Ever since Jim Collins chose the imagery of “the bus” in his now-renowned book, Good to Great, to help the rest of us who struggle in the trenches with the challenges of building a world class team in our businesses, I’ve heard nearly every possible analogy from it. The fact is that every entrepreneur in America understands, on some level, that the day of the one man business is long gone.
Maria Von Neuman Wittman, the former chief economist of one of America’s largest corporations and the highest ranking woman in business at the time, has stated that “all significant achievement in business and industry from this time forward will be as a result of collective effort.” Was she saying that the day of spectacular individual performance in business is over? No, not at all. What she was saying is that much more can be accomplished through the efforts of a cohesive team working together than can ever be accomplished by an individual or a group of individuals, each “flying solo.” And if ever there was a time that American enterprise needs outstanding achievement, it is now! It sounds so simple, this notion of getting only the right people on the “bus” (our business), and making sure they are in the “right seats” (each position at our company).
Help! This Growth is Killing Me!
In the course of helping business leaders and their teams turn their businesses into “Cash Cows,” we at ABA encounter just about every flavor of frustration and struggle you can imagine in this area. Because different skill sets are necessary on the team in a company as it moves through its various stages of growth, often a business leader finds himself or herself with a bus full of folks, some of whom do not belong on it any longer. At the very least, many no longer occupy the right seats. Additionally, it seems apparent that they also may need one or more passengers who are not yet aboard.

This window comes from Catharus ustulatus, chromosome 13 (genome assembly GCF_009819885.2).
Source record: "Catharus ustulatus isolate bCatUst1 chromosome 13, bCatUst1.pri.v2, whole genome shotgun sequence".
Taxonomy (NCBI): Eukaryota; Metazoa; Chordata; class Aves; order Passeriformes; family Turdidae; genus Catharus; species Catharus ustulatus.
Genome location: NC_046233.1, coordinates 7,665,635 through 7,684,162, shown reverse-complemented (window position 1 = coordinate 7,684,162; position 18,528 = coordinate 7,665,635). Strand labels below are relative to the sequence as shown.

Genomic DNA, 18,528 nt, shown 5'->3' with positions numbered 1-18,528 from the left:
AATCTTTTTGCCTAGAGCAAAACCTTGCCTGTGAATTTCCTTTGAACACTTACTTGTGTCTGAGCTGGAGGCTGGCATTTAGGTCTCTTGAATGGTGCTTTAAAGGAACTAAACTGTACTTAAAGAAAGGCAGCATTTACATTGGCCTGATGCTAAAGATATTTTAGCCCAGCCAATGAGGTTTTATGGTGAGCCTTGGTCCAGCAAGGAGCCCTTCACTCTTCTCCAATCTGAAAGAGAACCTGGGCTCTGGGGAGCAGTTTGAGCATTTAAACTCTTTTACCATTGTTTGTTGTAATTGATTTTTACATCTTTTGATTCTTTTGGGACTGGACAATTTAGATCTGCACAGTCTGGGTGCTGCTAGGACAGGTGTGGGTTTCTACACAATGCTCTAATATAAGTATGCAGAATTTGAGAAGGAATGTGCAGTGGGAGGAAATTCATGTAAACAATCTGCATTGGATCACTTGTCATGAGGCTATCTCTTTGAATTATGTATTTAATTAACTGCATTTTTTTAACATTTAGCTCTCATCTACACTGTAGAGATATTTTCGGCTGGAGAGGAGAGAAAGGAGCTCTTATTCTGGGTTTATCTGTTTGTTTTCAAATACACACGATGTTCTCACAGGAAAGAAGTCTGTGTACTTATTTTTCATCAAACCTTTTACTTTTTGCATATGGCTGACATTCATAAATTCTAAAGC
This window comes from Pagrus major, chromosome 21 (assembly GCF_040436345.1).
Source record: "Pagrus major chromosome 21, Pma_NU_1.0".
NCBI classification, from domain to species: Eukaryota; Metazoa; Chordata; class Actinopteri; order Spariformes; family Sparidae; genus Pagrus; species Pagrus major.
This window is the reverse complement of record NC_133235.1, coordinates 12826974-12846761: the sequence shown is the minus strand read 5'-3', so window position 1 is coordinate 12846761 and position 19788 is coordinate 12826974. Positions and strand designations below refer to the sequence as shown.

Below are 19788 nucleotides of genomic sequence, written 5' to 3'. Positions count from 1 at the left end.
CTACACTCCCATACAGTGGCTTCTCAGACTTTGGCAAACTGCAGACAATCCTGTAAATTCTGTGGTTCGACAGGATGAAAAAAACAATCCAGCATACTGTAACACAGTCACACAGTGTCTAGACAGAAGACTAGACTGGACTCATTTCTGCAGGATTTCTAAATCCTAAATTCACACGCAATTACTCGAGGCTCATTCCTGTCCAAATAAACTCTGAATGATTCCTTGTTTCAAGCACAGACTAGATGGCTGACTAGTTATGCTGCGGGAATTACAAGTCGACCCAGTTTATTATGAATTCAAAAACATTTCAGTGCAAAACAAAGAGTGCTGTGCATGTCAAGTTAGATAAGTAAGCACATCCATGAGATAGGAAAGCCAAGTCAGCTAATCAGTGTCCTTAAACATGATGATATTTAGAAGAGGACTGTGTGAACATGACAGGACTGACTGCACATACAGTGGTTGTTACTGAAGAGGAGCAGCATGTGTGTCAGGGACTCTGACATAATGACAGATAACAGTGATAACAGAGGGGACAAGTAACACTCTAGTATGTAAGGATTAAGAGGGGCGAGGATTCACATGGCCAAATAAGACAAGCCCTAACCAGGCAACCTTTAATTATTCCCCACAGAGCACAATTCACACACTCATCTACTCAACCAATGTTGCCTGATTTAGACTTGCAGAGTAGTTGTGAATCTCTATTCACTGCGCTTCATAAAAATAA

It seems that all or nearly all of the businesses we have the privilege of working with either have a product with some form of uniqueness or they bring their product to the market with a totally unique twist. The irony is the more effective a business has been at meeting the needs of the market, the sooner they get into “bus trouble.” Their success precipitates their problems. And before they know it, their greatest asset and often their most costly one—people—becomes their most immobilizing liability. What do we find as the major bi-products? The list is far too long and painful to completely reiterate here. However, it always begins with confusion, puzzlement, insecurity, fear, radically lowered productivity, mistrust, and a major departure from the main focus on the business’ purpose. Enormous amounts of energy begin to be re-routed to the issue of personal survival.
Whether a business leader realizes it or not, at the point when these things begin to happen with their team, they are at the most vulnerable place they have been since their business was a fledgling. Growth brings with it a definite non-returnability to the “good old days” when one person told everyone else what they were supposed to do and they all just did it. If we can’t go back, and where we are is killing us, then what do we do?
Making the Right Turns to get onto the Right Course
In this area of getting our company “on course,” we face a number of challenges. Some of the most important challenges are discussed below.
The Quick Fix Really Isn’t
The first challenge is the tendency for all business leaders to attempt a quick fix for team building and development challenges. The old adage, “never time to do it right, always time to do it again,” is almost always untrue for companies finding themselves off course with their team. Some companies don’t have enough “margin” to get a second chance at building the right team. It can be dangerous to try to “fix” everything all at once, rather, it is crucial to sort through all the components and prioritize efforts.